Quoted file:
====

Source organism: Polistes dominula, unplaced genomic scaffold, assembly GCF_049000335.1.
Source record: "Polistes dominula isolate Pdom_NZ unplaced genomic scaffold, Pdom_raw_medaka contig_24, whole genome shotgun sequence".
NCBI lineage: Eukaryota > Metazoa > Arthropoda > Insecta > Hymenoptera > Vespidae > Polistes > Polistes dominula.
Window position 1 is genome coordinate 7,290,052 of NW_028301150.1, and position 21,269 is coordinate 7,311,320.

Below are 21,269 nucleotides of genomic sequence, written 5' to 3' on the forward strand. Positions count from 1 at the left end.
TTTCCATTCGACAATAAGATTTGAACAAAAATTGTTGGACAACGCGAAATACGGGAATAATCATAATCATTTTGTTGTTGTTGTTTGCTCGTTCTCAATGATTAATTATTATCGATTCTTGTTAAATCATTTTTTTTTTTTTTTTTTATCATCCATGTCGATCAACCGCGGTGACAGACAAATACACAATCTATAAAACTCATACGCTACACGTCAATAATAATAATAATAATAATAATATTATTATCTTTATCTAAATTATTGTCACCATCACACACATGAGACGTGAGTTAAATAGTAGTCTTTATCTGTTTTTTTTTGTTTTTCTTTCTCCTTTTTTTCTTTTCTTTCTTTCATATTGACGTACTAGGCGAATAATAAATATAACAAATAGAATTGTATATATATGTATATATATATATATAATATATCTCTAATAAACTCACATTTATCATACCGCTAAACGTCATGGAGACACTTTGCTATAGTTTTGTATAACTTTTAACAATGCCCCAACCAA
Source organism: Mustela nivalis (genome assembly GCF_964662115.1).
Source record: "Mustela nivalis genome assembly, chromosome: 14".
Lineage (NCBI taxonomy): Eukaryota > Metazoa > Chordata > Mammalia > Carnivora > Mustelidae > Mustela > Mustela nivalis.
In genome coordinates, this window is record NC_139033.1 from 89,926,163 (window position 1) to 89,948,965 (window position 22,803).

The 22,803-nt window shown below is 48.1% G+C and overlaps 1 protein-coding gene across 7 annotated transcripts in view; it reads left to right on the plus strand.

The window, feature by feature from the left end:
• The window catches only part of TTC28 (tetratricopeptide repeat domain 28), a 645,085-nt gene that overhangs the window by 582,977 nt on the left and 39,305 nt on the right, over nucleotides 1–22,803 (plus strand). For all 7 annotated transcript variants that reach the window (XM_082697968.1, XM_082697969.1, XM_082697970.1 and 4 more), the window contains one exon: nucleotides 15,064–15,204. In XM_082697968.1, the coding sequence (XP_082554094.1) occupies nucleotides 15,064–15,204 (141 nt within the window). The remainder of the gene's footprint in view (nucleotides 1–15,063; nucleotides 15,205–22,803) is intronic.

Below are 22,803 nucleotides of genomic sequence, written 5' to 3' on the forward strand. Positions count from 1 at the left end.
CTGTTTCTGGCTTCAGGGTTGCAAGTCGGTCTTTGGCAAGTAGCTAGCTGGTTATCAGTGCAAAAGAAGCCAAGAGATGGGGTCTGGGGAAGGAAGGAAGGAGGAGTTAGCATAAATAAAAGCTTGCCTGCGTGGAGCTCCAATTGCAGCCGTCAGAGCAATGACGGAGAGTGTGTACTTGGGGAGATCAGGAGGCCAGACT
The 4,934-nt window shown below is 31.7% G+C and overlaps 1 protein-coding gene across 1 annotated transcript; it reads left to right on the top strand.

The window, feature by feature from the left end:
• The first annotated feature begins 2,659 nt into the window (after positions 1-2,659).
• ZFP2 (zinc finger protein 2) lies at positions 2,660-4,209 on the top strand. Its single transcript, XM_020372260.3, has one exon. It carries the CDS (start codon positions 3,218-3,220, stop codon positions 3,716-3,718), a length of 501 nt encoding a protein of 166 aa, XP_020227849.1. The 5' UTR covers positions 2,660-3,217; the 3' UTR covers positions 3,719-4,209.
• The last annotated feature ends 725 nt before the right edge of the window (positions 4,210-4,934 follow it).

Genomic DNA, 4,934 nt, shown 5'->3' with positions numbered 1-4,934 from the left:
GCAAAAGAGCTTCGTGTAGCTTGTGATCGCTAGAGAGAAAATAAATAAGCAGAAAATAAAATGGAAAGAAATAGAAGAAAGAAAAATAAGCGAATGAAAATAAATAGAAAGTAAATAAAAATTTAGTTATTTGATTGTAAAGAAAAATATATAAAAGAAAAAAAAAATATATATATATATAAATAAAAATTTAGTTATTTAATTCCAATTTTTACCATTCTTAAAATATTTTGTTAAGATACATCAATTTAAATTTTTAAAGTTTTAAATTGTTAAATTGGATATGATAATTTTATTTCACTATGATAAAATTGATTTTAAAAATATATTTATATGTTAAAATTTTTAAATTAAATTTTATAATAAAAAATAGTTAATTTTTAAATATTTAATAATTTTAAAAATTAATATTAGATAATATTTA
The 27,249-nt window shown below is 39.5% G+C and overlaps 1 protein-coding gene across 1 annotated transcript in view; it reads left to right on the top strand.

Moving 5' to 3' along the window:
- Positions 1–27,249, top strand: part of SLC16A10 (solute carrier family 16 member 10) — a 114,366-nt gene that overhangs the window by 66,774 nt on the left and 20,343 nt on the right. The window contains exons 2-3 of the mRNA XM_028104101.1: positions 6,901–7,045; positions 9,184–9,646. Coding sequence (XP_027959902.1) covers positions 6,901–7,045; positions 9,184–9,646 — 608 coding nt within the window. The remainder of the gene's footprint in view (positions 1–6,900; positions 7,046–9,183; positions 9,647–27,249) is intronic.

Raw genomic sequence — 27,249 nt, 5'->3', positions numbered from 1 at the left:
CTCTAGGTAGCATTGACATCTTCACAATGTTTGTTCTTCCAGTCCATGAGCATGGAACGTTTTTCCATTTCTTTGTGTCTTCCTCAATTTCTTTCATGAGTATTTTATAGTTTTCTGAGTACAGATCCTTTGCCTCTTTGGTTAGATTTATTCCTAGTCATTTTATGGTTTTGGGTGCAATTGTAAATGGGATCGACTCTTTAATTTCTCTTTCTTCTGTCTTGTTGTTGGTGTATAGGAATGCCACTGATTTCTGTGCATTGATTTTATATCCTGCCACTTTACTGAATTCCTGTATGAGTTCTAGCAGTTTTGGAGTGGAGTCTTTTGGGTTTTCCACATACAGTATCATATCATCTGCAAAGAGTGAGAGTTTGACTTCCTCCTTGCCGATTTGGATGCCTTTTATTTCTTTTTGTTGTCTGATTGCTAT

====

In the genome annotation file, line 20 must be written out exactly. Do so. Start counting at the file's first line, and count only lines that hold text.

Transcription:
• The last annotated feature ends 725 nt before the right edge of the window (positions 4,210-4,934 follow it).